Now more than ever, we need to see protests happening globally, because racism is a global issue. It would be ignorant to ignore the fact that the UK, whose bloody historical trail of slavery, racism and colonisation fast became the blueprint for the United States, as well as other countries – also has its fair share of racism.
Just because it may not come across as overt as other countries, it doesn’t mean it doesn’t exist. If anything, the racism in the UK is even more insidious due to how subtle and institutionally ingrained it is to everyday life. From white women touching my hair without asking, remarking on how ‘different’ and ‘wirey’ it is, to having glass bottles thrown at me in the street and openly being compared to a monkey, myself, as well as a large host of other black people in the UK are the subject of racism.
It’s great that white people in the UK are talking about the issues of race and privilege, however, we need to go beyond talking for the sake of being performative, and make this an ongoing learning process. White people need to educate and check themselves on their privilege through the use of free and paid resources online, in books, or via the media.
It is important for it to be understood that the colour of their skin has afforded them a lifetime of being seen as ‘normal’ and acceptable in all forms. Having privilege doesn’t necessarily make one richer, more desirable or ‘luckier’, it simply means that because of the colour of your skin, you are not faced with the same stereotypes and prejudices that hold back black people and people of colour.
Challenge peers who still do not recognise their privilege, speak up on behalf of black people when injustices arise, without centering yourselves in the conversation and making it about your opinions and perspectives on the important issues. Instead, lift up and provide visibility to those without privilege who need to have their voices heard.
Lastly, it’s important to constantly work to help dismantle the inequalities that are faced by black people on an everyday basis in the UK. Even if this means offending your privileged peers who may not be comfortable with change. And inciting chaos by disrupting the status quo consisting of whiteness being at the forefront of every subject, opportunity, beauty standard and goal.
The true work goes so much deeper than a hashtag or the chanting.
The protesting for #BlackLivesMatter this weekend in the UK is of course in solidarity for the slain black people at the hands of the police in the US; however it is a much too late wake up call for the UK to address the racism in this country. While much needed, there is a fear that the protests will go in the way that most things go viral – it has a big surge and then will fizzle out and become a distant memory. A memory that didn’t go very far, be forgotten about and will be out of the media to make way for the next viral story.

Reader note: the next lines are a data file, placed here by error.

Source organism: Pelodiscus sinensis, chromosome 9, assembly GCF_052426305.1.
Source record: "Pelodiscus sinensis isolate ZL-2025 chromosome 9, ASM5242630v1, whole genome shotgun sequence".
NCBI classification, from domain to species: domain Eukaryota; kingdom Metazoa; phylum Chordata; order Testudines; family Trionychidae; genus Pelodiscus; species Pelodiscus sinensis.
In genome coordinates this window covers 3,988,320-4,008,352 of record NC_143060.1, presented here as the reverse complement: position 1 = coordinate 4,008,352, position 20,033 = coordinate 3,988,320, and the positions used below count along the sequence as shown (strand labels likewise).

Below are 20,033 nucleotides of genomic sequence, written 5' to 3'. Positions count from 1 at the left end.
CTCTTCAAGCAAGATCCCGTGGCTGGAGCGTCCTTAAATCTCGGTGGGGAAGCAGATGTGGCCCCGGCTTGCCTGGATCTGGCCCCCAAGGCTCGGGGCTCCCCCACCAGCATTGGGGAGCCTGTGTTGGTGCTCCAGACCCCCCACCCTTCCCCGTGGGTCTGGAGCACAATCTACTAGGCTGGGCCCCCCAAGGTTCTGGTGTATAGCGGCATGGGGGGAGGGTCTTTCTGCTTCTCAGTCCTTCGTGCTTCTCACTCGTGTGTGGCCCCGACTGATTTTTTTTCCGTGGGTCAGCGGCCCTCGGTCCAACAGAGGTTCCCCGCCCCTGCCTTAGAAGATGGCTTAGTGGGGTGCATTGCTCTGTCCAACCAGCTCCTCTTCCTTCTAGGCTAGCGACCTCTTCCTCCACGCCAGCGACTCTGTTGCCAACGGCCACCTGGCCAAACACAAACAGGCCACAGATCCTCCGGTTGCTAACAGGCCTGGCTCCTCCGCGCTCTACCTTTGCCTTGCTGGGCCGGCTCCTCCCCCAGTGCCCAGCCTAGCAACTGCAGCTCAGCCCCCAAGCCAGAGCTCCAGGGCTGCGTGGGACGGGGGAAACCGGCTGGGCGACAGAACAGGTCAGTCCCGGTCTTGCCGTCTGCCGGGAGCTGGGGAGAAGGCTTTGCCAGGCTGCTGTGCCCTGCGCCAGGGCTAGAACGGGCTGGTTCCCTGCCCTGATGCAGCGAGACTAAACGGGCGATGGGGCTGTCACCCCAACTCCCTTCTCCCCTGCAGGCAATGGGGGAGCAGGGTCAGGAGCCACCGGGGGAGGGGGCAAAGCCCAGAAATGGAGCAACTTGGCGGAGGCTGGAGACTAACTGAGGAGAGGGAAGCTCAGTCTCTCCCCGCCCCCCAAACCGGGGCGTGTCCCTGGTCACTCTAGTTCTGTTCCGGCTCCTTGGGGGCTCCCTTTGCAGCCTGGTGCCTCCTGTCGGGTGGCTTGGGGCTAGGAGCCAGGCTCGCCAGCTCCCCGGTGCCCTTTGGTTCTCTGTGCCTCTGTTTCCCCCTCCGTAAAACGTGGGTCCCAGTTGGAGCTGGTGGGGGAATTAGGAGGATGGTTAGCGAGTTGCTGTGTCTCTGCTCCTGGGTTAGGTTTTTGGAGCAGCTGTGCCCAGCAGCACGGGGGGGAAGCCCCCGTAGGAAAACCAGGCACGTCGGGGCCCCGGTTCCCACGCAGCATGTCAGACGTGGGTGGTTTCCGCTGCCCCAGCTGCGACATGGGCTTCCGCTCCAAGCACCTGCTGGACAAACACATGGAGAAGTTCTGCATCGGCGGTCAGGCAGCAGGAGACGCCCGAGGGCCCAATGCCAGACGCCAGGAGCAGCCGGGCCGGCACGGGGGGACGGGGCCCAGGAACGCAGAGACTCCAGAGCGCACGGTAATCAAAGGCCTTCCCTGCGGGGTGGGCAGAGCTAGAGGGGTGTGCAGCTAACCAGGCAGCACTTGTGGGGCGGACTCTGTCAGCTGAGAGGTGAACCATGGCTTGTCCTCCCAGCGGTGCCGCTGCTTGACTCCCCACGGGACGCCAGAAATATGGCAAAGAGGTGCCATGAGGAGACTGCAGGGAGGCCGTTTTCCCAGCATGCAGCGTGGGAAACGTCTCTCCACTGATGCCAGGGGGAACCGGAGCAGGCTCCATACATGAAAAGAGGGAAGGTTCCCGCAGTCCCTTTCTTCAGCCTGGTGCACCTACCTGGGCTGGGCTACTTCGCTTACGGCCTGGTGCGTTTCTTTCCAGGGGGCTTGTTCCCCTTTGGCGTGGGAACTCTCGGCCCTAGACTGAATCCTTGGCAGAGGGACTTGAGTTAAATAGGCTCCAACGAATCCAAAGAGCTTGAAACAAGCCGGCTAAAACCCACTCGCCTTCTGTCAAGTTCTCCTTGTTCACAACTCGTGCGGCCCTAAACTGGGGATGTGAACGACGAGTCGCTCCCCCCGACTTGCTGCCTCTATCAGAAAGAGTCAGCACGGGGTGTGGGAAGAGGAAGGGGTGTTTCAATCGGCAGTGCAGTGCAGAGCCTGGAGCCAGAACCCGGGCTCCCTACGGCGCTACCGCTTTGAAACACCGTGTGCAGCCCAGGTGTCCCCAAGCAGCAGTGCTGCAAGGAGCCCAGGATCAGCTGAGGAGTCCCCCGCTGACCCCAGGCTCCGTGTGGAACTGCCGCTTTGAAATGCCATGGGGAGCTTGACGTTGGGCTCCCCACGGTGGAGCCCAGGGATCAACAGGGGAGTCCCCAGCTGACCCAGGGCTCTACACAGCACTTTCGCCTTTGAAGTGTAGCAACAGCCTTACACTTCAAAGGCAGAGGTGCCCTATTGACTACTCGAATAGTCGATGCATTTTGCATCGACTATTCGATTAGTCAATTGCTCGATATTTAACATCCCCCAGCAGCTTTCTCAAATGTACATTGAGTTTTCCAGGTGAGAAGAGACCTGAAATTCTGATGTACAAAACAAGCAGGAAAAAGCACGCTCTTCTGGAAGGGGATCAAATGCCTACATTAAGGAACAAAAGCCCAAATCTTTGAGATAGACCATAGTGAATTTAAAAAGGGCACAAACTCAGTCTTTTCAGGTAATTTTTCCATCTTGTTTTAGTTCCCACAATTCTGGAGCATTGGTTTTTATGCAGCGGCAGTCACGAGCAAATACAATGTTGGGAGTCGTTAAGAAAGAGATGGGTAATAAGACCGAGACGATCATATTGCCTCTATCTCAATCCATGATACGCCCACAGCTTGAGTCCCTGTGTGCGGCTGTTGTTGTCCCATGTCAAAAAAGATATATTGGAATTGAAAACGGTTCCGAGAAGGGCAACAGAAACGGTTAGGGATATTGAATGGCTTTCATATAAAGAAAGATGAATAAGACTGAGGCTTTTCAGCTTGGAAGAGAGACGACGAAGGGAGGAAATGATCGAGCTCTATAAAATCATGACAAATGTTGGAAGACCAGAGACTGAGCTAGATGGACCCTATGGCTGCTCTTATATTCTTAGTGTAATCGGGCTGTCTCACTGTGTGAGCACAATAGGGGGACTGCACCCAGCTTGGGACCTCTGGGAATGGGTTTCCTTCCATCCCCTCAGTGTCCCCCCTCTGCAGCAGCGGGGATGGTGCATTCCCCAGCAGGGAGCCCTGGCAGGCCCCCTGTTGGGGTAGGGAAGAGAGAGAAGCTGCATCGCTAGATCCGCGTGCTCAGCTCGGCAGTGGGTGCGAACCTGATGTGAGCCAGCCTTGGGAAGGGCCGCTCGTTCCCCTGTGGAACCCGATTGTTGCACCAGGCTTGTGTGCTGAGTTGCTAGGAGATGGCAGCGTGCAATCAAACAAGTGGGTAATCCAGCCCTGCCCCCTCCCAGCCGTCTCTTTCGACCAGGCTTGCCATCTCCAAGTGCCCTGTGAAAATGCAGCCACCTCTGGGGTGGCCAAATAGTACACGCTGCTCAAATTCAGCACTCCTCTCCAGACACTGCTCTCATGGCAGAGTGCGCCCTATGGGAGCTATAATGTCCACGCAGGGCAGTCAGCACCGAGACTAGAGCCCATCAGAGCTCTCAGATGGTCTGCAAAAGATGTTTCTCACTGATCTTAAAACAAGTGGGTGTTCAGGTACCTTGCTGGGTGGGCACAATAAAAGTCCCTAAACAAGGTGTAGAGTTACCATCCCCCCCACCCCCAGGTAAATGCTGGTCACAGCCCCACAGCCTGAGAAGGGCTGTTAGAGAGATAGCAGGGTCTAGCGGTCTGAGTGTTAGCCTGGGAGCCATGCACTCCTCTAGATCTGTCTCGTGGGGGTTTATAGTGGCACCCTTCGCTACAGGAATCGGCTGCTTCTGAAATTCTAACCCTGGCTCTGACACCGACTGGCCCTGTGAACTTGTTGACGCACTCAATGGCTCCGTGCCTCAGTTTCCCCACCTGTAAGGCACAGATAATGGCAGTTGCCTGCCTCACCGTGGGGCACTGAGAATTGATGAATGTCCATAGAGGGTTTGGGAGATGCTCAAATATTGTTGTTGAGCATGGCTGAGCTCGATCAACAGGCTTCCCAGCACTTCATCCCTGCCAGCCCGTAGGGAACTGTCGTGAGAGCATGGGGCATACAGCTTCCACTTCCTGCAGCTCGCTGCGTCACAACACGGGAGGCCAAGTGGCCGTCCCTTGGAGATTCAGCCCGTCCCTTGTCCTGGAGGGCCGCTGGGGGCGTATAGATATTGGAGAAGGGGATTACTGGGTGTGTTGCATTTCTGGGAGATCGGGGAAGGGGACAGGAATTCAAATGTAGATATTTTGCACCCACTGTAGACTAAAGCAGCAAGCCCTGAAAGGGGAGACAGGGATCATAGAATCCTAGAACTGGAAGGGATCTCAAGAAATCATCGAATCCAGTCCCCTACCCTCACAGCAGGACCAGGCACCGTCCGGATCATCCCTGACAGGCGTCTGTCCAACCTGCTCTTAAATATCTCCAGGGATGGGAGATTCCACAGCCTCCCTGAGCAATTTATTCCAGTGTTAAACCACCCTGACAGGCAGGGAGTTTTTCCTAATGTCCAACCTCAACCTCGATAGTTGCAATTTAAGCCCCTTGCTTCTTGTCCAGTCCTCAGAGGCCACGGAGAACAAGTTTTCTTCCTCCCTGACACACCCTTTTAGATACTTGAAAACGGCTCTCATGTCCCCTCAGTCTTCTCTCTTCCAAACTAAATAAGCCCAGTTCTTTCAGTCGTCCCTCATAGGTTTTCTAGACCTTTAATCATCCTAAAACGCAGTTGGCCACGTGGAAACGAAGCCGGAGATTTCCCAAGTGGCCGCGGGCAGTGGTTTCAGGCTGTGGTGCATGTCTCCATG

The true work goes so much deeper than a hashtag or the chanting. The learning must come from white people who call themselves allies by doing the research , seeking the vast library of education created by black scholars and leaders and not asking black people to do the work and ‘teach’ them.
#BlackLivesMatter applies here as well; unlike the US the racism here is subtle. It is in the microaggressions in nearly every workplace and school, the butterflies in your stomach when you walk past a white police officer. It’s in the lack of representation on advertisements which scream ‘none of this is for you and we don’t want your products shown’.
As a model I have had comments made about the texture of my hair, like when I had a small afro, a hair stylist on set told me she’d not expected my hair to be this soft. MUAs constantly don’t have the right makeup for my skin; on every shoot I have ever worked on, there has never been a black person or POC doing my makeup.
I bring my own concealers and foundations, otherwise I end up looking too dark or too light. I’ve experienced the feeling that my presence on set is like an event; once, a stylist was staring at me continuously, when I asked why she said ‘I was looking at your skin and how beautiful it is’, adding that she ‘wished she was as dark as me’, and that her children were ‘mixed race’ as if to validate her commenting on the colour of my skin.
We need to go back to the root of the institutional racism in this country which appears to be progressive and inclusive, but the dirty glass ceiling put above black people’s heads centuries ago is being cleaned, so it’s harder to see, and harder to prove, but it is still very much there.